In September 2015, Governor Jerry Brown signed into law the Yes Means Yes rule, the first law in the nation to require California colleges to adopt an affirmative consent standard in sexual assault cases. The legislation is controversial, but advocates see it as an acknowledgment that a “rape culture” is prevalent on university campuses, and politicians and campus administrators need to address that.
After decades of “implied consent,” the more explicit “affirmative consent” has suddenly achieved social and political clout. Politicians and university administrators in other states are considering or adopting Yes Means Yes policies of their own. Even the White House has put together a task force to study the problem of campus rape, citing studies showing that one in five female students is sexually assaulted, and has launched an It’s On Us campaign to encourage students, especially college men, to prevent sexual misconduct. The question is, will changing the former standard of No Means No to Yes Means Yes actually cut down on the number of campus rapes?
According to the legislation introduced by state senators Kevin de Leon and Hannah-Beth Jackson, affirmative consent means this: “It is the responsibility of each person involved in the sexual activity to ensure that he or she has the affirmative consent of the other or others to engage in the sexual activity. Lack of protest or resistance does not mean consent, nor does silence mean consent. Affirmative consent must be ongoing throughout a sexual activity and can be revoked at any time. The existence of a dating relationship between the persons involved, or the fact of past sexual relations between them, should never by itself be assumed to be an indicator of consent.”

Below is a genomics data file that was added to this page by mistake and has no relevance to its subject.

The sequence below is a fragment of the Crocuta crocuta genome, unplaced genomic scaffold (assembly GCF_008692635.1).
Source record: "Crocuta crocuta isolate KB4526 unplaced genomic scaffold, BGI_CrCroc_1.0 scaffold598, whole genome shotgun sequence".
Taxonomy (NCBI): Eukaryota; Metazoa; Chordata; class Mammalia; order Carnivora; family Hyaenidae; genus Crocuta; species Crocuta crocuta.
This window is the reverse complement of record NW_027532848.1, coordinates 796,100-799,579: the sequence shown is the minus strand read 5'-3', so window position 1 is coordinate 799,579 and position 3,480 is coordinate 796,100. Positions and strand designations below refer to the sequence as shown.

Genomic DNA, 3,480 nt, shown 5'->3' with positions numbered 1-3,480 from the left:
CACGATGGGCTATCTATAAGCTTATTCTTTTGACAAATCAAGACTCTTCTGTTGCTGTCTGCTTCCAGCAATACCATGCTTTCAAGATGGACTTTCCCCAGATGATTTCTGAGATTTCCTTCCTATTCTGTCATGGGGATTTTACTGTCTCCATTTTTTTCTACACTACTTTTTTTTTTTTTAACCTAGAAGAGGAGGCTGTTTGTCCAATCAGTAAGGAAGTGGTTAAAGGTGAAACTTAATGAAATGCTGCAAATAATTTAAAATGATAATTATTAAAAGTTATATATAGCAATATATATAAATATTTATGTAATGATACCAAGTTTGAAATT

University of California administrators know they need to improve. In June, UC President Janet Napolitano announced the formation of a task force to stop sexual violence at UC’s ten campuses, and in September unveiled her plan, which includes fixing the problems found in the audit. These are the sorts of procedures that Berkeley has already implemented, including providing better trained personnel to investigate sex crimes and to support and advise victims.
Yes Means Yes is not being universally embraced. Its detractors say that active consent is too difficult to regulate. It’s “he says, she says” all over again. They also see the law as disturbingly invasive—government in the bedroom. And some say the worst part is that the law shifts the burden of proof. Now, instead of the accuser having to prove she or he said no, the accused has to prove his or her partner said yes. And since in most situations the accused is a man, men are feeling especially vulnerable to the new law. Gordon Finley, advisor to The National Coalition for Men, a San Diego–based nonprofit, had hoped the governor would veto the bill.
“It is tragically clear that this campus rape crusade bill presumes the veracity of accusers (a.k.a. ‘survivors’) and likewise presumes the guilt of accused (virtually all men). This is nice for the accusers—both false accusers as well as true accusers—but what about the due process rights of the accused?” wrote Finley, who is also Professor Emeritus of Psychology at Florida International University, in an article on the organization’s website.